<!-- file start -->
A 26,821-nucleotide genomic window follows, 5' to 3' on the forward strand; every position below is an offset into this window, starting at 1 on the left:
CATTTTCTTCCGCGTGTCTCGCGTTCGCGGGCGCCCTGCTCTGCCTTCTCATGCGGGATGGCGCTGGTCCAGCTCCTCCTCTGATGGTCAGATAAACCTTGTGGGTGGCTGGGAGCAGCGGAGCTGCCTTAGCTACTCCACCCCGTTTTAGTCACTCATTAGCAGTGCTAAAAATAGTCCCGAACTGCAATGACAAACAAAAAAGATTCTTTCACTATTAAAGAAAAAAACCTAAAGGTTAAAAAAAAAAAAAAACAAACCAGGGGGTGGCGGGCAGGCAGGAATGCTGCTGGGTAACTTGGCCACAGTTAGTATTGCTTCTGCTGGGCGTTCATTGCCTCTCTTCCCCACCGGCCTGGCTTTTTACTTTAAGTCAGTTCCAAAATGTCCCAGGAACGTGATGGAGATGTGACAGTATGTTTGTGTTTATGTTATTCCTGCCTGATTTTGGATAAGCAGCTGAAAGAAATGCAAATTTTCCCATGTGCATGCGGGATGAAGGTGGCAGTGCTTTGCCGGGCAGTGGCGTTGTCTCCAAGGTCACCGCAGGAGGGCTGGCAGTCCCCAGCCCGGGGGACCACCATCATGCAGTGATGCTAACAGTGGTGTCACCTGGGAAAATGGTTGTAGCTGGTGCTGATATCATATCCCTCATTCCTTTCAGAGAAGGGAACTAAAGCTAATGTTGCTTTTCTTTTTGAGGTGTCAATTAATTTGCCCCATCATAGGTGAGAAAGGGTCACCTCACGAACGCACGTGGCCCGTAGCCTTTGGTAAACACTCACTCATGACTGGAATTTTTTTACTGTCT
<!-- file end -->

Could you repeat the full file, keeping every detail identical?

A 26,821-nucleotide genomic window follows, 5' to 3' on the forward strand; every position below is an offset into this window, starting at 1 on the left:
CATTTTCTTCCGCGTGTCTCGCGTTCGCGGGCGCCCTGCTCTGCCTTCTCATGCGGGATGGCGCTGGTCCAGCTCCTCCTCTGATGGTCAGATAAACCTTGTGGGTGGCTGGGAGCAGCGGAGCTGCCTTAGCTACTCCACCCCGTTTTAGTCACTCATTAGCAGTGCTAAAAATAGTCCCGAACTGCAATGACAAACAAAAAAGATTCTTTCACTATTAAAGAAAAAAACCTAAAGGTTAAAAAAAAAAAAAAACAAACCAGGGGGTGGCGGGCAGGCAGGAATGCTGCTGGGTAACTTGGCCACAGTTAGTATTGCTTCTGCTGGGCGTTCATTGCCTCTCTTCCCCACCGGCCTGGCTTTTTACTTTAAGTCAGTTCCAAAATGTCCCAGGAACGTGATGGAGATGTGACAGTATGTTTGTGTTTATGTTATTCCTGCCTGATTTTGGATAAGCAGCTGAAAGAAATGCAAATTTTCCCATGTGCATGCGGGATGAAGGTGGCAGTGCTTTGCCGGGCAGTGGCGTTGTCTCCAAGGTCACCGCAGGAGGGCTGGCAGTCCCCAGCCCGGGGGACCACCATCATGCAGTGATGCTAACAGTGGTGTCACCTGGGAAAATGGTTGTAGCTGGTGCTGATATCATATCCCTCATTCCTTTCAGAGAAGGGAACTAAAGCTAATGTTGCTTTTCTTTTTGAGGTGTCAATTAATTTGCCCCATCATAGGTGAGAAAGGGTCACCTCACGAACGCACGTGGCCCGTAGCCTTTGGTAAACACTCACTCATGACTGGAATTTTTTTACTGTCT